UK meat consumption
In the UK, the average amount of meat eaten per person is almost double the world average at 220 grams per day compared to 117 grams, according to the Food and Agricultural Organisation of the United Nations. This includes red, processed and white meats.
Official guidelines caution against eating too much red and processed meat because they increase the risk of bowel cancer and other diseases. The UK Eatwell Guide says: “If you eat more than 90 grams of red or processed meat per day, try to cut down to no more than 70 grams per day.” Processed meat includes sausages, bacon, cured meats and reformed meat products (a meat product may look like a single piece of meat, but is actually several pieces joined together with other ingredients).
The 2016 Eatwell Guide recommended a move away from animal-based foods toward more plant foods. This represented a small but significant step towards more healthier eating, emphasising the importance of fruit, vegetables and complex carbohydrates (such as brown rice and wholemeal bread) in the diet. The shift in emphasis away from meat and dairy is a view more in keeping with the current research, which acknowledges the harm meat and dairy do to our health and the environment.
The section which used to be called ‘Meat, fish, eggs, beans and other non-dairy sources of protein’ was renamed ‘Beans, pulses, fish, eggs, meat and other proteins’ and encourages people to eat more pulses and less red and processed meat. The guide says: “Beans, peas and lentils (which are all types of pulses) are good alternatives to meat because they’re naturally very low in fat, and they’re high in fibre, protein, vitamins and minerals. Pulses, or legumes as they are sometimes called, are edible seeds that grow in pods and include foods like lentils, chickpeas, beans and peas. Other vegetable-based sources of protein include tofu, bean curd and mycoprotein*; all of which are widely available in most retailers.”
*Quorn products are made from mycoprotein which is a fungal protein; ‘myco’ is from the Greek word for fungus.
The amount of fruit, vegetables and carbohydrates the new guidelines recommend was increased. The dairy category was renamed ‘Dairy and alternatives’ and the amount we should eat was reduced from 15 per cent of our daily energy consumption to eight per cent, much to the disdain of the dairy industry!
Comparison of Public Health England’s new Eatwell Guide with the previous Food Standards Agency’s recommended Eatwell plate.
|Food group||Percentage of energy – previous advice||Percentage of energy – current advice|
|Fruit and veg (at least 5-a-day)||33%||40%|
|Potatoes, bread, rice, pasta (choose wholegrain varieties)||33%||38%|
|Beans, pulses, fish, eggs, meat and other proteins||12%||12% and emphasis shifted from meat to beans and pulses|
|Dairy and alternatives||15%||8%|
|Oils and spreads||–||1%|
Sources: Public Health England, 2018; FSA, 2012.
The National Diet and Nutrition Survey (NDNS) gives a snapshot of people’s eating habits across the UK. According to data from the 2014-2015 NDNS, the average intake of red and processed meat for UK adults is 76 grams per day for men and 48 grams for women. This is lower compared to 89 grams per day for men and 56 grams for women reported in the 2008-2009 NDNS. However, 43 per cent of adults (57 per cent of men and 31 per cent of women) are exceeding the 70 grams per day limit for red and processed meat.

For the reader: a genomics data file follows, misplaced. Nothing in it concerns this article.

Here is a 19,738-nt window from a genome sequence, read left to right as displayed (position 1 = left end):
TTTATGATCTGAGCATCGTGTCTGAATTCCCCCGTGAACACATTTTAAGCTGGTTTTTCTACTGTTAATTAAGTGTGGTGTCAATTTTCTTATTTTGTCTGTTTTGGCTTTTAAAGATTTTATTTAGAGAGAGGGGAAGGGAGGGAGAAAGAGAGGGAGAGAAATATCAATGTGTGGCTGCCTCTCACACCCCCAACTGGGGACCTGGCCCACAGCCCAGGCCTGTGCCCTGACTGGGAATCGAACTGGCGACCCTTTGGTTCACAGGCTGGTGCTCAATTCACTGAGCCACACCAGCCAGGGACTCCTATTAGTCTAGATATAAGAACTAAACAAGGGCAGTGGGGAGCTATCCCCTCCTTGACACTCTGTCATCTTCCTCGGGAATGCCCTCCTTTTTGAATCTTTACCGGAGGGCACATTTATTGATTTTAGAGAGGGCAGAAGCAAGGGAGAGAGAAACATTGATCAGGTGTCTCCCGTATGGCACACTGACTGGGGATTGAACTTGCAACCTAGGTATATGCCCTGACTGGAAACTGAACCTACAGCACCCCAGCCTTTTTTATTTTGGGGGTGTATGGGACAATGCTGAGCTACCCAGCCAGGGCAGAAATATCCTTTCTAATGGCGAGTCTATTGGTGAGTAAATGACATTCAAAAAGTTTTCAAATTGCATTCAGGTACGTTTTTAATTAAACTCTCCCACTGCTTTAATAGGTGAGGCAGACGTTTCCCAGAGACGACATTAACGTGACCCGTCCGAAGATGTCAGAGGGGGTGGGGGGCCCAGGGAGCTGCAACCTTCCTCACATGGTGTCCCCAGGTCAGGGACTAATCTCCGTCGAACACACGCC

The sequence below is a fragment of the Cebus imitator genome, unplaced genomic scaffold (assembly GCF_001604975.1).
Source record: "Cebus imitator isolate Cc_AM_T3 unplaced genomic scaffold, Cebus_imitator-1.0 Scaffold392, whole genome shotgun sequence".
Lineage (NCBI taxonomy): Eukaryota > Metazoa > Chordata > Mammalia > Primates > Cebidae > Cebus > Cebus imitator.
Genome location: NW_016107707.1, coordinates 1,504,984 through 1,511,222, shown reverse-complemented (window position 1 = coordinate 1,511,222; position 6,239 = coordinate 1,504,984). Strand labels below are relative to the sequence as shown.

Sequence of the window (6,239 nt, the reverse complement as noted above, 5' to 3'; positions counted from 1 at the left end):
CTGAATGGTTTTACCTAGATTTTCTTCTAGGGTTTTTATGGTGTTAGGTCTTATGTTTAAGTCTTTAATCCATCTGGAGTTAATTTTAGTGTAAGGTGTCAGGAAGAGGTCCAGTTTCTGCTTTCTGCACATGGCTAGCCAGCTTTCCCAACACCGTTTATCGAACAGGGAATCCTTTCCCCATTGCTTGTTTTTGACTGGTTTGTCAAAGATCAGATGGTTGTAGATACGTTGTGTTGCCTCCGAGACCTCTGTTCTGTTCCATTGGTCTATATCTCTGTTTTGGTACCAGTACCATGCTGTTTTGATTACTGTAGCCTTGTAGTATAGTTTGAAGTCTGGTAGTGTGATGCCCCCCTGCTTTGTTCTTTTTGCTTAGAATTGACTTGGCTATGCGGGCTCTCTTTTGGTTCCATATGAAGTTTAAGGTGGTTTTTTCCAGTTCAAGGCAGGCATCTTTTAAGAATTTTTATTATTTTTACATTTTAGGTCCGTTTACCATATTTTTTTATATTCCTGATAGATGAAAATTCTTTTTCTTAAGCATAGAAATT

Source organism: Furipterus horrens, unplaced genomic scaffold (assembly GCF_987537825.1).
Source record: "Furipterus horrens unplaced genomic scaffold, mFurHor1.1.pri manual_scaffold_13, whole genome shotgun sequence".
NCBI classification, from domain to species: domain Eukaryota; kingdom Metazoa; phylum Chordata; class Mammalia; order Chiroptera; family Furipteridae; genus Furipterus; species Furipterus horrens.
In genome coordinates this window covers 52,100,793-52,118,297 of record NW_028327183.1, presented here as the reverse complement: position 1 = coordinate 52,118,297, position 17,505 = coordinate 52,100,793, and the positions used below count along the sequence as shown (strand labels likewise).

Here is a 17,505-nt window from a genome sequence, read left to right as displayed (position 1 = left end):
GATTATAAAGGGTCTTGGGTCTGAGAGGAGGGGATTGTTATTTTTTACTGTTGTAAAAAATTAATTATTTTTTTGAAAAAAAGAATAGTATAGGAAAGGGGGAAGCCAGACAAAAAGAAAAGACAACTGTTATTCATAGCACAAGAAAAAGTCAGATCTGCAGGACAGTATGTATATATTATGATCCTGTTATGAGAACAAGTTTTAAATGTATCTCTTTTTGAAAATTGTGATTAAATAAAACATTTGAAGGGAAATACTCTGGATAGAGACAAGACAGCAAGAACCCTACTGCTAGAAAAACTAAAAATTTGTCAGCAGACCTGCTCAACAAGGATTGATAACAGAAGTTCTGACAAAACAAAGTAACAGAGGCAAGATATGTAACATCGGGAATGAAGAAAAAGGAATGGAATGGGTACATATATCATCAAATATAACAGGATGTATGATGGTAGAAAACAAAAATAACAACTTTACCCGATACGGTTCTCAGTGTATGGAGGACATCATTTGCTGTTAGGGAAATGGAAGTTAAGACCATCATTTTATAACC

Alison Tedstone, chief nutritionist for Public Health England said: “Our new Eatwell Guide helps people to understand what a healthy balanced diet looks like. The evidence shows that we should continue to base our meals on starchy carbohydrates, especially wholegrain, and eat at least five portions of a variety of fruit and vegetables each day.
“On the whole, cutting back on foods and drinks that are high in saturated fat, salt, sugar and calories would improve our diets, helping to reduce obesity and the risk of serious illnesses such as heart disease and some cancers.”
Viva! Health have been campaigning for change for years and this had been a long time coming. The Government now needs to go a step further and accept the well-documented benefits of a vegan diet excluding all meat, fish, eggs and dairy foods.
Using data from the NDNS, a study published in The Lancet Planetary Health found that UK meat consumption has fallen by 17 per cent in the last decade. Most people, this study found, are eating less red and processed meat but more white meat. This is good progress but we must do better if we are to reach our climate targets. They said: “Despite the overall reduction in meat intake, reaching meat-consumption targets that align with sustainable diets will require a substantial acceleration of this trend.”
Animal agriculture (including deforestation for animal grazing and feed crops) produces around 20 per cent of all greenhouse gas emissions and drives biodiversity loss. The UK Committee on Climate Change says we must cut beef, lamb and dairy by at least 20 per cent if we are to reach net-zero by 2050. The EAT-Lancet Commission says global meat consumption must fall by more than 50 per cent to achieve a sustainable and healthy food system. Of course, going vegan is the best solution.
The government, undoubtedly under pressure from the meat industry, are dragging their feet. Viva! Health shows in our report Meat the Truth why public health recommendations for meat intake should be zero.
Cutting meat out of your diet is not just a healthy choice, it’s also an ethical and sustainable one. If you’re used to meals based around meat, the idea of going meat-free may be daunting but we’re here to help make it super easy! Try vegan!